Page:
Our most respected “rifleman” scholar craftsman, Wallace Gussler, often illustrates these points while wearing a hand-made, linen rifleman’s shirt and carrying an American rifle, pouch and Pennsylvania screw-tip horn, each item the earliest known American type.
The following is an article from the February 2007 edition The American screw-tip powder horn was an innovation by professional horners, turners, and a few rifle makers.
With production centered in Eastern Pennsylvania in its earliest years, the screw tip horn thread its way South on the great wagon road, west through the Cumberland Gap and across Forbes Road and down the Ohio River, thus paralleling both the production and migration of the rifle it served.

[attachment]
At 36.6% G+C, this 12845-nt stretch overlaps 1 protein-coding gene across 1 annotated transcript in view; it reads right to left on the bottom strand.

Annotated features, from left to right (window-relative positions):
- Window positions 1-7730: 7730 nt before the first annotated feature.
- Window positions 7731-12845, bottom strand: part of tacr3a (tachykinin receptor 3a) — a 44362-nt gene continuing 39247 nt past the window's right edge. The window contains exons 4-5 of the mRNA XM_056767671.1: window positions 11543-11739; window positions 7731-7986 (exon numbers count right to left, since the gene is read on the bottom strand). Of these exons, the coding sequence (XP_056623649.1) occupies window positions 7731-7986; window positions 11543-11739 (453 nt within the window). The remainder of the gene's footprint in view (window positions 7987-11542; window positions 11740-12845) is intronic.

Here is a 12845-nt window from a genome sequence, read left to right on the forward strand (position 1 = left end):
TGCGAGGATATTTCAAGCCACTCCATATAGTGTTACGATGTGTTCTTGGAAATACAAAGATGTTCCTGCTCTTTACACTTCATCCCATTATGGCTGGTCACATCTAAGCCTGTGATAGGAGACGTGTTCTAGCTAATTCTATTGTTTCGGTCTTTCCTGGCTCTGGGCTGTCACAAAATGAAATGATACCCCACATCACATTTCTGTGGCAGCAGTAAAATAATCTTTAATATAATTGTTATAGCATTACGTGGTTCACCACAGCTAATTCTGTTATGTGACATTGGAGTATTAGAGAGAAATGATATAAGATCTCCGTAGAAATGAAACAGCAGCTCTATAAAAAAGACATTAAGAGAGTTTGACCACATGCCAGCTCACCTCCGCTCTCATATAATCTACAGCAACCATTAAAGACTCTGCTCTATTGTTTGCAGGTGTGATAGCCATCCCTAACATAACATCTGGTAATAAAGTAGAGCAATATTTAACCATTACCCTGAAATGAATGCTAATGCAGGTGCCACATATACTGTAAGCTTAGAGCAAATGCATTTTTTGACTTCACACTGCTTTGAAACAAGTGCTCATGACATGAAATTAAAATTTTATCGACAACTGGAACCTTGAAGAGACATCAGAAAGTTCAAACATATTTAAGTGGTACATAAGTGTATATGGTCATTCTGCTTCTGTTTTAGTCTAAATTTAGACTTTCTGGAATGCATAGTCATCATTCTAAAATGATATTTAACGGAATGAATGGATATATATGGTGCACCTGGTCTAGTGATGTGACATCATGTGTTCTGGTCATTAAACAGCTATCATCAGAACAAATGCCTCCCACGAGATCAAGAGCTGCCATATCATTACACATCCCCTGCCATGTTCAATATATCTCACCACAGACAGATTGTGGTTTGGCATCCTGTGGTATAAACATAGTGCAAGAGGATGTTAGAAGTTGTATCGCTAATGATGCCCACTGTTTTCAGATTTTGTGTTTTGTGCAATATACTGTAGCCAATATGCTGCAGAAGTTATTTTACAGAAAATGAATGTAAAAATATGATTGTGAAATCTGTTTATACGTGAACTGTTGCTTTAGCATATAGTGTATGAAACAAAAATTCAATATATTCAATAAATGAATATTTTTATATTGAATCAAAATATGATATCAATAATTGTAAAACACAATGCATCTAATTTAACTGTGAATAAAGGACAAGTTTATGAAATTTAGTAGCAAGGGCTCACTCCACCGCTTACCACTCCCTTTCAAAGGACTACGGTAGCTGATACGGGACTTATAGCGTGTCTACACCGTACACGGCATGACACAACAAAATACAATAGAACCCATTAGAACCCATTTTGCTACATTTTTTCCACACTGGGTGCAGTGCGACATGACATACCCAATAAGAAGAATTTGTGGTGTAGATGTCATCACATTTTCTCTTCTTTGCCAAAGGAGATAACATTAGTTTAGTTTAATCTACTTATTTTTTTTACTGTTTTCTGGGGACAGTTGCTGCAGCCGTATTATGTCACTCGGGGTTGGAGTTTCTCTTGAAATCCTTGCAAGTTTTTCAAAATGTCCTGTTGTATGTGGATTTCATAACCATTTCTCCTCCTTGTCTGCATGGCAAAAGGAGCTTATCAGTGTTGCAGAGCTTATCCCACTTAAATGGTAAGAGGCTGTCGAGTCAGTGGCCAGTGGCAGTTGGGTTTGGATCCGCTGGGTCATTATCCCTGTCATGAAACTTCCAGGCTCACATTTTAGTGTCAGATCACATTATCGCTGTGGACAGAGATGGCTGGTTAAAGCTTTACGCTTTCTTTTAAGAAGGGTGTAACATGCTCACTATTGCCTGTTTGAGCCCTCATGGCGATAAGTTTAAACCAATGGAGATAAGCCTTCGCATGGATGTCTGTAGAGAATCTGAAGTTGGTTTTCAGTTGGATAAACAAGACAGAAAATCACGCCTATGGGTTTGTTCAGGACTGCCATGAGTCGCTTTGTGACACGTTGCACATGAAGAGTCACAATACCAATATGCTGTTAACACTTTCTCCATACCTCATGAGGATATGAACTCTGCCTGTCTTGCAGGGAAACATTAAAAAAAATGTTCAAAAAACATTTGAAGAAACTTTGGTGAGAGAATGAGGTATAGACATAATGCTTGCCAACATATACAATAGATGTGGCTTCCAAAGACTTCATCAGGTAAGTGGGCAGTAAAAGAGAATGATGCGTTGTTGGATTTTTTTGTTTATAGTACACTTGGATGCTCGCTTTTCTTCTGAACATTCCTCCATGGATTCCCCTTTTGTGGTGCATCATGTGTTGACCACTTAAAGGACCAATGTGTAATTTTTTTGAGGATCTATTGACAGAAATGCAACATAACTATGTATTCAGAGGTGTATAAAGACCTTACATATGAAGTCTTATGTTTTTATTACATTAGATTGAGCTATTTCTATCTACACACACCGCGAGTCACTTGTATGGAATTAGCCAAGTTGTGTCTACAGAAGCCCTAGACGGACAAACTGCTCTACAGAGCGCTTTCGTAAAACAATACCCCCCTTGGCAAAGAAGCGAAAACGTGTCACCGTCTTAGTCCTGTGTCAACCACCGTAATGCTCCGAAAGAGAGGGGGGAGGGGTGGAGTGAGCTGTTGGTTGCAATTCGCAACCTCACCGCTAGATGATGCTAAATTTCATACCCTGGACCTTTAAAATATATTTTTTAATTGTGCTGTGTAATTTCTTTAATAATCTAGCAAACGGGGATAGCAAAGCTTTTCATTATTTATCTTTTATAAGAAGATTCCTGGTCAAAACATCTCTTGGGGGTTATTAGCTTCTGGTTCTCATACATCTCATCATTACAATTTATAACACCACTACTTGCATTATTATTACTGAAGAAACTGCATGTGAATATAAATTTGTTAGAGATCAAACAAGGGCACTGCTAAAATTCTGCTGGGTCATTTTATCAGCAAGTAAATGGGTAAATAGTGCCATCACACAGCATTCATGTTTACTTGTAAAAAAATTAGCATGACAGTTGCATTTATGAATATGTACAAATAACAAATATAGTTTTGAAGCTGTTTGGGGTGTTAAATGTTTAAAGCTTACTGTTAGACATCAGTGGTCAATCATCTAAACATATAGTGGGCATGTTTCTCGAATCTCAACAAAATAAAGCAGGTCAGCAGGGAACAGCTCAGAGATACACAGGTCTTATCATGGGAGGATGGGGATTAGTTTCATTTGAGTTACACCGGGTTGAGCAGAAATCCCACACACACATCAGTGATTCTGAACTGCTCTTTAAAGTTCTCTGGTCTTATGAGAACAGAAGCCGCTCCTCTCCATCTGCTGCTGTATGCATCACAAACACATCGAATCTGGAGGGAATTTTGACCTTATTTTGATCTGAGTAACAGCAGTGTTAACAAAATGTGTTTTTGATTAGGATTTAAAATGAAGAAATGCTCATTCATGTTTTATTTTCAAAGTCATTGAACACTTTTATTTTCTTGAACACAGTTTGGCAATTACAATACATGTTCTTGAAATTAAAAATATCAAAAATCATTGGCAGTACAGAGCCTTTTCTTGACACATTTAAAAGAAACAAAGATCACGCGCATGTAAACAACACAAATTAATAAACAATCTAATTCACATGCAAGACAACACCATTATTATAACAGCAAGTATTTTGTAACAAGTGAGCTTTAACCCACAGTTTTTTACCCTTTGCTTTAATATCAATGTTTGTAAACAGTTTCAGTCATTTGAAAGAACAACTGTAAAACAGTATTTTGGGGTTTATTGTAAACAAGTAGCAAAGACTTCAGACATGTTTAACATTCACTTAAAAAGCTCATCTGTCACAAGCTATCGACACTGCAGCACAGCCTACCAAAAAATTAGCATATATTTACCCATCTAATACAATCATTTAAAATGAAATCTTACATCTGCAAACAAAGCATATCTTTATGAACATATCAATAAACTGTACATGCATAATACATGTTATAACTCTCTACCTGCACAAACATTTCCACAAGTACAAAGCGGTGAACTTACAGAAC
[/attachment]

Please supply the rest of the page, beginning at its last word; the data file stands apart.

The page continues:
In Europe, this was not done on powder horns because quantity was not needed and the natural shape of the horn was modified to show the application of the “mystery and art” of the horner’s craft. During the French and Indian War, the Colonies were divided into Northern and Southern districts.
The Southern district included Pennsylvania, Delaware, Maryland, Virginia, North Carolina, South Carolina, and Georgia.
This article describes the spread of powder flasks from England to America in the 1800s and notes some of the major manufacturers, the varying sizes, designs, and materials, and the best way to care for your antique powder flasks.